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Henrik Y

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Everything posted by Henrik Y

  1. It says "stainless steel" No, I'm just joking but I think it's a Chinese casted vase. If it was hand made in japan it would have looked a lot better in the details and the sign in the bottom looks very much casted. This is how a real Japanese vase looks like and I think you'll see the difference in craftsmanship quality:
  2. I think I will name it Rudolf the Reindeer And this will be the finishing pics, I don't think I will do any more then cut the plate around it to a little rounder shape. High resolution picture
  3. It's a fat little reindeer
  4. Thanks! On the last link I found this interesting video clip http://www.sannenzaka-museum.co.jp/jyosetu_img/kinkou.wmv
  5. The pitch that I use is asphalt mixed with resin, turpentine, plaster and fat. And a little update.
  6. It got to large to fit good as a menuki But it didn't match the rest of the fittings so it doesn't matter, it will be an other practise piece lying around in my toolbox.
  7. Wow, that looks really cool. And I better check my blades and spray them with some "anti bug" protection
  8. Haha, thanks. Please teach me too
  9. I don't have any experience about this but I can share my thoughts. Stick to two types of metal, it should be easiest considering different melting points. If you use more the metal with the lowest melting point should(most logical) be between the other two(or more) types of metals, so that the metals of higher melting point don't touches because then they may not stick and if you should get that high in temp the "lower temp" metal will melt and may run away and ruin it all. Materials with clean flat surfaces fuses together easier under pressure so tightening them good and even should work best I think. And I've heard that with a "very" flat and clean surface and enough pressure you can fuse metals together in room temperature. So with better prepared pieces the lower temp you need. About the clamps to compress the billet I think you could use normal steel because the only touch the outer surface that you would grind of anyway so from that point of view it doesn't matter. If you have stainless it will warp and be more sensitive to heat and may crack in the cooling and things like that, and if you also have stainless bolts they most likely will get stuck when heated and you will have to cut them off. To work the material you can forge it with an hammer and anvil or/and use a roller or wire drawing plate.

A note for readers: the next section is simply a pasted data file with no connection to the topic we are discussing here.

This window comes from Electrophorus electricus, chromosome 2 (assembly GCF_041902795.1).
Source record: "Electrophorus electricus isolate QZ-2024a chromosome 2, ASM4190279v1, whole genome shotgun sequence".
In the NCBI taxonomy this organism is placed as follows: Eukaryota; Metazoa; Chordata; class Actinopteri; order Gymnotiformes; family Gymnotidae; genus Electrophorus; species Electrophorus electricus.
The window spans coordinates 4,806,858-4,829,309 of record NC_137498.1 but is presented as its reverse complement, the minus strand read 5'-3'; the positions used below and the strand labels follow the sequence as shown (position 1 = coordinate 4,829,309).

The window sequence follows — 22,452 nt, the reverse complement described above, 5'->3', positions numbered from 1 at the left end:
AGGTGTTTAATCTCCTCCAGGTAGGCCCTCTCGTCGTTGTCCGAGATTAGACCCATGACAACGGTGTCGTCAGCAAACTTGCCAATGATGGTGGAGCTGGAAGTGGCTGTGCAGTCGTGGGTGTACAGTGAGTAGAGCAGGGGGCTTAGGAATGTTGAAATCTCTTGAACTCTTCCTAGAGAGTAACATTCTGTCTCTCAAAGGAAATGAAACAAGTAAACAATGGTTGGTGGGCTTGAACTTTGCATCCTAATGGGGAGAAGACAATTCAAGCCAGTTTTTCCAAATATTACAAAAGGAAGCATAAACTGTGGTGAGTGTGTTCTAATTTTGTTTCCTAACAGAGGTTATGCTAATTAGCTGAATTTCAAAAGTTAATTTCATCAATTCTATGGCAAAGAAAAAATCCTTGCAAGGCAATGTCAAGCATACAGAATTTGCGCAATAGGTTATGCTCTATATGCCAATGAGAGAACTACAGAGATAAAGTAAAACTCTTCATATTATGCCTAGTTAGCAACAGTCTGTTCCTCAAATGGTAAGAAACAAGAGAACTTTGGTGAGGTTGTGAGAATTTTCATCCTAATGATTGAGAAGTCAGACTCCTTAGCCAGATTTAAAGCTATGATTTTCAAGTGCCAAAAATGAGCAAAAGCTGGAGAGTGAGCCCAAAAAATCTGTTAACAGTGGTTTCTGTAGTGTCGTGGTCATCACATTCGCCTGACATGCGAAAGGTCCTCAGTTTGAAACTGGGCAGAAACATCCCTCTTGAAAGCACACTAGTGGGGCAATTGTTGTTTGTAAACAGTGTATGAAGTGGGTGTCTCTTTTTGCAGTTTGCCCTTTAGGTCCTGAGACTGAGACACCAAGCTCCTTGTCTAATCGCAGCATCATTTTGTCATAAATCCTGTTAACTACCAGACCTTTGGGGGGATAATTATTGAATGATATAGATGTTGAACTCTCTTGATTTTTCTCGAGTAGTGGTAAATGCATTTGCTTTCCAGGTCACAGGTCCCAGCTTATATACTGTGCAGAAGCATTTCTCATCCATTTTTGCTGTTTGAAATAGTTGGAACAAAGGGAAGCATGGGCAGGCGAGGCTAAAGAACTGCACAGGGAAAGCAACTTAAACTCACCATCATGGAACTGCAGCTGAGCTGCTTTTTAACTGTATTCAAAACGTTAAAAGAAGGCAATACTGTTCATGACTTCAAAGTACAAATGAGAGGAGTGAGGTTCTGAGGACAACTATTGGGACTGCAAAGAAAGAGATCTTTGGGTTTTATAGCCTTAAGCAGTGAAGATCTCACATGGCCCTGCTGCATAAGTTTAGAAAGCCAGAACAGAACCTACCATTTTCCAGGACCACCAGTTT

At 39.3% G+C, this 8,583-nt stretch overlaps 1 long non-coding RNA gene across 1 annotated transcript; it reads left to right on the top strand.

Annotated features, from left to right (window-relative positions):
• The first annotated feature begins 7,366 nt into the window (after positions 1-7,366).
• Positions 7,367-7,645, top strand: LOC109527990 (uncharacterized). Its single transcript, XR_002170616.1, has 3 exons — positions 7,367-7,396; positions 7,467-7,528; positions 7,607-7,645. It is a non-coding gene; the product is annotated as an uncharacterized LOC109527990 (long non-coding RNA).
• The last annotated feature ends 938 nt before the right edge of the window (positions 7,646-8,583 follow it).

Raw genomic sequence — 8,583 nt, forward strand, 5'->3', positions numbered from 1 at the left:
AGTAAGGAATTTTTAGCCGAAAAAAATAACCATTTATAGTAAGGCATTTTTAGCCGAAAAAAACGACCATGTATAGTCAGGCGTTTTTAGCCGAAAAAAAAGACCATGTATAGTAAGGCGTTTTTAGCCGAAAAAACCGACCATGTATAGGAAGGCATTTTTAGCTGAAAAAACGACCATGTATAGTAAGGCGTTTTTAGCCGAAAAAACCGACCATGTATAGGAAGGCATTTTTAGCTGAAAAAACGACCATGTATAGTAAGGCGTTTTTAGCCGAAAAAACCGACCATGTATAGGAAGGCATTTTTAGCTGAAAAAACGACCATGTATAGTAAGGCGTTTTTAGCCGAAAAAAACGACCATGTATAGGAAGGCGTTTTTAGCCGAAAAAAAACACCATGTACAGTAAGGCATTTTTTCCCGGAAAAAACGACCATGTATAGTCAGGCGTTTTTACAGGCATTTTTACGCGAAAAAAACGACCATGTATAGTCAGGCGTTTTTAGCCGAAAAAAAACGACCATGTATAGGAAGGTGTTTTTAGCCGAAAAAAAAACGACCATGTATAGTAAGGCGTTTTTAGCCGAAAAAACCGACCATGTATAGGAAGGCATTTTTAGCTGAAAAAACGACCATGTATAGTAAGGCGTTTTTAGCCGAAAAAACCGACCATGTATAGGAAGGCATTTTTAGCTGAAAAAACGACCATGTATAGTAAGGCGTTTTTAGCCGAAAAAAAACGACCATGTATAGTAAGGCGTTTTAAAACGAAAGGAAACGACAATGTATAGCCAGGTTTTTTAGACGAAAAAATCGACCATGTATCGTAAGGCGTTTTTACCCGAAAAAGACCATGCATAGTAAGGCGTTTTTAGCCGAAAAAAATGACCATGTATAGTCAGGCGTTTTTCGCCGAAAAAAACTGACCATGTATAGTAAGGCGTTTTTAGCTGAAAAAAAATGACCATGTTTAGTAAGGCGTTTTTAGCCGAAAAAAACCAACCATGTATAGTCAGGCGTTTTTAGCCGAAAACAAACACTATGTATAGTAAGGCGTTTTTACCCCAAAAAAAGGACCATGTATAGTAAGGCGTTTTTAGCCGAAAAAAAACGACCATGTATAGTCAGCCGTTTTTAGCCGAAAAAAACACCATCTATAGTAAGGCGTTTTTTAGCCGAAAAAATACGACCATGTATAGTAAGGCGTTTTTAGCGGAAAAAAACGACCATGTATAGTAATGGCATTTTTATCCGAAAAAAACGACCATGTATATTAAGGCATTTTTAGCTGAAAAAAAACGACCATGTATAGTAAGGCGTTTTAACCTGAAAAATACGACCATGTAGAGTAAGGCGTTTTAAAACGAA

10. Wow, that looks so cool. Do you have any pics of the making process?
  11. Thanks Fred! First I trace the outline with a small round punch. Then I was thinking about doing what you said. But it feels a little safer now when you've confirmed the way to do it.